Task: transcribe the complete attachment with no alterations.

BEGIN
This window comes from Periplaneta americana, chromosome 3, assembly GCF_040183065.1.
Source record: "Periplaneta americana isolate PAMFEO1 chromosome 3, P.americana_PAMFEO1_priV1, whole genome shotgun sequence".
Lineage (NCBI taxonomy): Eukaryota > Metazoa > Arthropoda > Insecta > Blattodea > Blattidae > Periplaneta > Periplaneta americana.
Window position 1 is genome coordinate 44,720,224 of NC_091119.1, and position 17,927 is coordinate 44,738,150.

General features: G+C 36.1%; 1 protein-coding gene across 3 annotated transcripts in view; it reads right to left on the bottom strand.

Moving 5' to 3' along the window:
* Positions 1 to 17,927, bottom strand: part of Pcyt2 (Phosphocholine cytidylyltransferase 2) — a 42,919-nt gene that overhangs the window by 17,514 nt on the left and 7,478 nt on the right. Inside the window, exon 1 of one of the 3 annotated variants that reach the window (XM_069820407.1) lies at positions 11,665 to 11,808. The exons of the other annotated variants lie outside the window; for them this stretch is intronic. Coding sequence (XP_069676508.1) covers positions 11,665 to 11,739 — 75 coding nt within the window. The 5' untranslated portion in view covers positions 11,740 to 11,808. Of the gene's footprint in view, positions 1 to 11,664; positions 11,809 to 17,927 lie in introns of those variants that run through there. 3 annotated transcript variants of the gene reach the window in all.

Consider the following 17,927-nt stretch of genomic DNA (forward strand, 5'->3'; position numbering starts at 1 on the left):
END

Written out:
This window comes from Periplaneta americana, chromosome 3, assembly GCF_040183065.1.
Source record: "Periplaneta americana isolate PAMFEO1 chromosome 3, P.americana_PAMFEO1_priV1, whole genome shotgun sequence".
Lineage (NCBI taxonomy): Eukaryota > Metazoa > Arthropoda > Insecta > Blattodea > Blattidae > Periplaneta > Periplaneta americana.
Window position 1 is genome coordinate 44,720,224 of NC_091119.1, and position 17,927 is coordinate 44,738,150.

General features: G+C 36.1%; 1 protein-coding gene across 3 annotated transcripts in view; it reads right to left on the bottom strand.

Moving 5' to 3' along the window:
* Positions 1 to 17,927, bottom strand: part of Pcyt2 (Phosphocholine cytidylyltransferase 2) — a 42,919-nt gene that overhangs the window by 17,514 nt on the left and 7,478 nt on the right. Inside the window, exon 1 of one of the 3 annotated variants that reach the window (XM_069820407.1) lies at positions 11,665 to 11,808. The exons of the other annotated variants lie outside the window; for them this stretch is intronic. Coding sequence (XP_069676508.1) covers positions 11,665 to 11,739 — 75 coding nt within the window. The 5' untranslated portion in view covers positions 11,740 to 11,808. Of the gene's footprint in view, positions 1 to 11,664; positions 11,809 to 17,927 lie in introns of those variants that run through there. 3 annotated transcript variants of the gene reach the window in all.

Consider the following 17,927-nt stretch of genomic DNA (forward strand, 5'->3'; position numbering starts at 1 on the left):